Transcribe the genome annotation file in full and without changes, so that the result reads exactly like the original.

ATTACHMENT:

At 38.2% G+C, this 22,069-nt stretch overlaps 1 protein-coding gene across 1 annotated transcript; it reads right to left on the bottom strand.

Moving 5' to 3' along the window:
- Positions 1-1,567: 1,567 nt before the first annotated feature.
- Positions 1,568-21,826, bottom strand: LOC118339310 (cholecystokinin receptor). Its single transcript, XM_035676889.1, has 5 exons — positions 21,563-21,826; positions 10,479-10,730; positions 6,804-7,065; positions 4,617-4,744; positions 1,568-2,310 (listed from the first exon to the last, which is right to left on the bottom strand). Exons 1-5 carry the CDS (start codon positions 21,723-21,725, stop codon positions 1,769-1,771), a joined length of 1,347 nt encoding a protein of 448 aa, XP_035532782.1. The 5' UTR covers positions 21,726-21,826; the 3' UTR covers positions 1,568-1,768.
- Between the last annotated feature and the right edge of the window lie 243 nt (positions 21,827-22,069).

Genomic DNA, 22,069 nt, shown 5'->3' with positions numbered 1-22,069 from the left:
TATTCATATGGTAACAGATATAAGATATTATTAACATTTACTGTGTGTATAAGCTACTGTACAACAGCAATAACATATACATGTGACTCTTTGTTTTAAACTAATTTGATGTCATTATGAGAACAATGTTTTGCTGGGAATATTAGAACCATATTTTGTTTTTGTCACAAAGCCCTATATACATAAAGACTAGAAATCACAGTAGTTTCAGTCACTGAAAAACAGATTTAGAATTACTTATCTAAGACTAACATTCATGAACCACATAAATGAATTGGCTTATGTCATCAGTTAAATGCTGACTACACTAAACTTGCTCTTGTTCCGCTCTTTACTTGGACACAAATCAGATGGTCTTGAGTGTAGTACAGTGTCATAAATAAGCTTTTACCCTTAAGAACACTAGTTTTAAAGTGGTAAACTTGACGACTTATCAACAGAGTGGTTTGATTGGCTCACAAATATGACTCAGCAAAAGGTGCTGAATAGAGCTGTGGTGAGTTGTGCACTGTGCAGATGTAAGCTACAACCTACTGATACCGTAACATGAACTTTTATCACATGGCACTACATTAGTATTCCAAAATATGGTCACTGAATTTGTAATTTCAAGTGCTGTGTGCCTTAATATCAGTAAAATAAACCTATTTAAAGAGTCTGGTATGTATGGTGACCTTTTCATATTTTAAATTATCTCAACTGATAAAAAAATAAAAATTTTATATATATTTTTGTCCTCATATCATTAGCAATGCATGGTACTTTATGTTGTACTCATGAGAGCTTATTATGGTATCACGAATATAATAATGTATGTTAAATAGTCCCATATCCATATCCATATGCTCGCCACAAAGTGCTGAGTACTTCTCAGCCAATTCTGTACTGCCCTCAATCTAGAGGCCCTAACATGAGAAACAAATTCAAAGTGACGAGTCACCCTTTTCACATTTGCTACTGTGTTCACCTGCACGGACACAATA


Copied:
At 38.2% G+C, this 22,069-nt stretch overlaps 1 protein-coding gene across 1 annotated transcript; it reads right to left on the bottom strand.

Moving 5' to 3' along the window:
- Positions 1-1,567: 1,567 nt before the first annotated feature.
- Positions 1,568-21,826, bottom strand: LOC118339310 (cholecystokinin receptor). Its single transcript, XM_035676889.1, has 5 exons — positions 21,563-21,826; positions 10,479-10,730; positions 6,804-7,065; positions 4,617-4,744; positions 1,568-2,310 (listed from the first exon to the last, which is right to left on the bottom strand). Exons 1-5 carry the CDS (start codon positions 21,723-21,725, stop codon positions 1,769-1,771), a joined length of 1,347 nt encoding a protein of 448 aa, XP_035532782.1. The 5' UTR covers positions 21,726-21,826; the 3' UTR covers positions 1,568-1,768.
- Between the last annotated feature and the right edge of the window lie 243 nt (positions 21,827-22,069).

Genomic DNA, 22,069 nt, shown 5'->3' with positions numbered 1-22,069 from the left:
TATTCATATGGTAACAGATATAAGATATTATTAACATTTACTGTGTGTATAAGCTACTGTACAACAGCAATAACATATACATGTGACTCTTTGTTTTAAACTAATTTGATGTCATTATGAGAACAATGTTTTGCTGGGAATATTAGAACCATATTTTGTTTTTGTCACAAAGCCCTATATACATAAAGACTAGAAATCACAGTAGTTTCAGTCACTGAAAAACAGATTTAGAATTACTTATCTAAGACTAACATTCATGAACCACATAAATGAATTGGCTTATGTCATCAGTTAAATGCTGACTACACTAAACTTGCTCTTGTTCCGCTCTTTACTTGGACACAAATCAGATGGTCTTGAGTGTAGTACAGTGTCATAAATAAGCTTTTACCCTTAAGAACACTAGTTTTAAAGTGGTAAACTTGACGACTTATCAACAGAGTGGTTTGATTGGCTCACAAATATGACTCAGCAAAAGGTGCTGAATAGAGCTGTGGTGAGTTGTGCACTGTGCAGATGTAAGCTACAACCTACTGATACCGTAACATGAACTTTTATCACATGGCACTACATTAGTATTCCAAAATATGGTCACTGAATTTGTAATTTCAAGTGCTGTGTGCCTTAATATCAGTAAAATAAACCTATTTAAAGAGTCTGGTATGTATGGTGACCTTTTCATATTTTAAATTATCTCAACTGATAAAAAAATAAAAATTTTATATATATTTTTGTCCTCATATCATTAGCAATGCATGGTACTTTATGTTGTACTCATGAGAGCTTATTATGGTATCACGAATATAATAATGTATGTTAAATAGTCCCATATCCATATCCATATGCTCGCCACAAAGTGCTGAGTACTTCTCAGCCAATTCTGTACTGCCCTCAATCTAGAGGCCCTAACATGAGAAACAAATTCAAAGTGACGAGTCACCCTTTTCACATTTGCTACTGTGTTCACCTGCACGGACACAATA